America’s great loss

This piece was originally published in the September 21, 2020 edition of CAP Action’s daily newsletter, the Progress Report. Subscribe to the Progress Report here.

Photo by Jackie Boylhart on Unsplash

“That’s the dissenter’s hope: That they are writing not for today, but for tomorrow.”

— Ruth Bader Ginsburg (1933–2020)

200,000 American lives — gone.

200,000 grieving families.

Trump’s chaos has a deadly price. Share this video on Twitter and Facebook to get the facts out:


  • By now we’ve all heard the tragic news that broke on Friday evening: Supreme Court Justice Ruth Bader Ginsburg has passed away. Having triumphed over cancer four times throughout her life, Ginsburg ultimately succumbed to one final bout of pancreatic cancer. She was 87 years old.
  • As a student, a professor, a lawyer, and a judge, Ruth Bader Ginsburg was a pioneer for women in the legal field and beyond. One of the only women in her law school class, she managed to care for her young children and her sick husband while keeping up with her coursework. Ginsburg graduated first in her class at Columbia Law and went on to co-found the ACLU’s Women’s Rights Project, where she argued five sex discrimination cases before the Supreme Court. According to her family, Ginsburg issued the following statement to her granddaughter just days before her death: “My most fervent wish is that I will not be replaced until a new president is installed.”
  • As we mourn the loss of Justice Ginsburg, it’s difficult not to worry about what comes next — especially given the grim political realities of 2020. While common sense, Senate Democrats, Ginsburg’s dying wish, and the precedent set by Republicans in 2016 would suggest that we wait to confirm Ginsburg’s replacement until after we know who the next president will be, Mitch McConnell of course has other plans. (We’re not surprised — just disappointed.) Trump announced that he plans to announce a nominee for the seat as early as Friday, and some signs point to two main contenders: Amy Coney Barrett and Barbara Lagoa. We’ll have more on the potential nominees soon.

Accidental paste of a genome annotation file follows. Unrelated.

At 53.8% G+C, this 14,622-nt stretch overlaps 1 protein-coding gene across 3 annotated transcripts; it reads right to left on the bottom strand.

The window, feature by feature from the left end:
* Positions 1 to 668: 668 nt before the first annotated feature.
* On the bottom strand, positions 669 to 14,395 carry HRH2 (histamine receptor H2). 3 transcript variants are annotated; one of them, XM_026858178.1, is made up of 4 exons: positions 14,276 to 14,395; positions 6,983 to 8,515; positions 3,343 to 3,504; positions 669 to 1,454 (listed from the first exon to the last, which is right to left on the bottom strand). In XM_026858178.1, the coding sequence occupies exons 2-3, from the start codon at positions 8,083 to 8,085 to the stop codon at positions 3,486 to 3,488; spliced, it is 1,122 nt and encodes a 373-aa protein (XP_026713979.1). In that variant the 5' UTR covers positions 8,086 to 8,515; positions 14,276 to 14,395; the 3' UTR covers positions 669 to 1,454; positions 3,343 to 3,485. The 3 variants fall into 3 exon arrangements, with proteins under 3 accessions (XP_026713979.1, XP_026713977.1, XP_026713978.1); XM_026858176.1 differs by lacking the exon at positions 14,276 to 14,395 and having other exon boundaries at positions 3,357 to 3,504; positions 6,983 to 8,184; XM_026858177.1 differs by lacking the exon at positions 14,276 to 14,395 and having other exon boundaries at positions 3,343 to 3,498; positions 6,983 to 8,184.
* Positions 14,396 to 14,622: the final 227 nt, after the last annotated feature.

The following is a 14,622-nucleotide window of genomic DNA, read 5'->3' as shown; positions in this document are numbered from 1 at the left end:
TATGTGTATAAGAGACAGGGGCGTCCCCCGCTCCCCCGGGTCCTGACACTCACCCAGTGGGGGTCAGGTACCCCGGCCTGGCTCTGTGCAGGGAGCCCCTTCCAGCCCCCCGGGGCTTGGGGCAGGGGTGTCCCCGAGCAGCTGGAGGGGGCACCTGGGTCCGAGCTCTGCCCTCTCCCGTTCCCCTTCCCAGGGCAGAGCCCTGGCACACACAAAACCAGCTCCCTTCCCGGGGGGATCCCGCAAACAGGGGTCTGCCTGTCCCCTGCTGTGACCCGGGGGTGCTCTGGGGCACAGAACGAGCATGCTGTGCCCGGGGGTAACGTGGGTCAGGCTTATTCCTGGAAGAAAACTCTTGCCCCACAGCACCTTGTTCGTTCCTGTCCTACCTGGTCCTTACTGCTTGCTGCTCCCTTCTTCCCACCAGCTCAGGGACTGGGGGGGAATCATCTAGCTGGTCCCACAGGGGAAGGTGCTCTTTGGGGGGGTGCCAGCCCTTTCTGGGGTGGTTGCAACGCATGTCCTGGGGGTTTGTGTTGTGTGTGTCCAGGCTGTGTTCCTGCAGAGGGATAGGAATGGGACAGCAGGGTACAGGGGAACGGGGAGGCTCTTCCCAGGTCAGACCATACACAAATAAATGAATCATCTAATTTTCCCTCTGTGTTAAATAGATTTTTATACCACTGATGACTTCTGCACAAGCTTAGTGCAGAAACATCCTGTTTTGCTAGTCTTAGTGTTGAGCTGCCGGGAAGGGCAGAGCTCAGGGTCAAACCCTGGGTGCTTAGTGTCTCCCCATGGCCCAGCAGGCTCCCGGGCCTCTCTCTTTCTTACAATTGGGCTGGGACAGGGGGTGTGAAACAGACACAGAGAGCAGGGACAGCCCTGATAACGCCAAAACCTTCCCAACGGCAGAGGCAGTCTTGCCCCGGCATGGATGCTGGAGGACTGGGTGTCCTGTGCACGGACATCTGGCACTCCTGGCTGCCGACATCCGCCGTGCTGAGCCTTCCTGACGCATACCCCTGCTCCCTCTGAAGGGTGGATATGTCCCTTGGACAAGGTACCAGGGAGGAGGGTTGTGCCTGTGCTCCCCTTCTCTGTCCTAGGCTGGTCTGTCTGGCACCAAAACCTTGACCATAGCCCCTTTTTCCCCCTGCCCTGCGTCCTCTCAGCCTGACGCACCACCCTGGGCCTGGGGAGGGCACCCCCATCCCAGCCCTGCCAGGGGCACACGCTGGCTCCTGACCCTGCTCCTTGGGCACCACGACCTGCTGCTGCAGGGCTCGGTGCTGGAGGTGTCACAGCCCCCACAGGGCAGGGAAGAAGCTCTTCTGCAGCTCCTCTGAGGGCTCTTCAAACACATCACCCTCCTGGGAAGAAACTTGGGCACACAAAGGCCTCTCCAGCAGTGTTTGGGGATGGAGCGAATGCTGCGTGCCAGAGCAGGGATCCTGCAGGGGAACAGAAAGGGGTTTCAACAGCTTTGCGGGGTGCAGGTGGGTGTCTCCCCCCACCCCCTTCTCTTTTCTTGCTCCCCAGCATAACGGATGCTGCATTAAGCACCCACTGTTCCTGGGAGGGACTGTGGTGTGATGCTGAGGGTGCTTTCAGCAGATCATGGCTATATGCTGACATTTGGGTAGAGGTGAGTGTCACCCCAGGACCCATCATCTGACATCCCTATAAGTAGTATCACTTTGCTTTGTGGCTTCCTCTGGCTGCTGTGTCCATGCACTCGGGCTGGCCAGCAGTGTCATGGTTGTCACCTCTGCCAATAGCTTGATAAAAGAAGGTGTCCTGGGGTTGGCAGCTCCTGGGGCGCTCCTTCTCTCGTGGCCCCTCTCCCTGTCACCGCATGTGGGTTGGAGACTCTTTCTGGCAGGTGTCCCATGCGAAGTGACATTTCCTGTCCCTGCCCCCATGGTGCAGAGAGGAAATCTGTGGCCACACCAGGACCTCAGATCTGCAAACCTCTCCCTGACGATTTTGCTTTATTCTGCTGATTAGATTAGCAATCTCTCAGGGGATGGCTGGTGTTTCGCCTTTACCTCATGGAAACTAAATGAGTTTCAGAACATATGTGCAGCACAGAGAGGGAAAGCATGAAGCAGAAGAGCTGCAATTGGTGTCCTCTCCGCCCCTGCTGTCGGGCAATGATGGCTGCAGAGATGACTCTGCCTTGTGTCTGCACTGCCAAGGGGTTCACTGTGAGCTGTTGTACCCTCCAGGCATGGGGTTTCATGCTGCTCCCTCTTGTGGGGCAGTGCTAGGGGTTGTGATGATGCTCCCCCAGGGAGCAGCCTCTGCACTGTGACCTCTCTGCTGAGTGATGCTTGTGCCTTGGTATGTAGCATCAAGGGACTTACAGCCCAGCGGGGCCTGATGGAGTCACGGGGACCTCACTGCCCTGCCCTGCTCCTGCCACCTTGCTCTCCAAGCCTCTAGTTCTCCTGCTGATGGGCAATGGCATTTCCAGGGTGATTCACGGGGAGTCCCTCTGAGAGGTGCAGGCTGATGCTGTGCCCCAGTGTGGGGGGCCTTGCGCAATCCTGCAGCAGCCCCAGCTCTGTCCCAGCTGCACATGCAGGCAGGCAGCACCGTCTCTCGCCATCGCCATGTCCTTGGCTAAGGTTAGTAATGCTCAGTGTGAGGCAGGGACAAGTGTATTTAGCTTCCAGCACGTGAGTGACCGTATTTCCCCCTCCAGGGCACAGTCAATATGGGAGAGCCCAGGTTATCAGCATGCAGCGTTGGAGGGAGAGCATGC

• There’s a lot on the line in the approaching battle over the Supreme Court. First and foremost is Roe v. Wade. An anti-Roe majority would be devastating for millions of Americans seeking reproductive care. It was just last year that reproductive rights advocates fought to stave off a wave of egregious state-level abortion restrictions, and it’s clear that anti-choice legislators are ready to pounce on the first opportunity they have to challenge Roe in the nation’s highest court. And with the Court set to hear arguments on a Trump-backed Affordable Care Act repeal lawsuit that could gut health care coverage for some 23 million Americans just days after November’s election, this fight could not be more urgent.
  • What can we do? As progressives grapple with this latest crisis, we’re united around one immediate action item: Doing everything we can to prevent the Senate from confirming a nominee until after Inauguration Day. Senators Murkowski (R-AK) and Collins (R-ME) have said they don’t think the Senate should vote to confirm a new nominee until after the election, but we’d need two more GOP defectors to seal the deal.

It’s up to us to protect the Supreme Court. Call and tweet at your senators TODAY and demand that they commit to not confirming a nominee until after the next president is inaugurated.


  • At least 200,000 people have now died from the coronavirus in the United States. At 7pm ET tonight, join Kristin Urquiza and Americans across the country in lighting a candle in memory of the 200,000 Americans who are no longer with us.
  • As we passed this unthinkable death toll, Trump made another mid-pandemic campaign stop in Ohio today. This was his fourth rally in five days, continuing a trend of disregarding coronavirus precautions with large unmasked crowds. His administration’s botched handling of the pandemic — and its lies to the American people about the danger it posed — have led to the deaths of more than 4,580 Ohioans.


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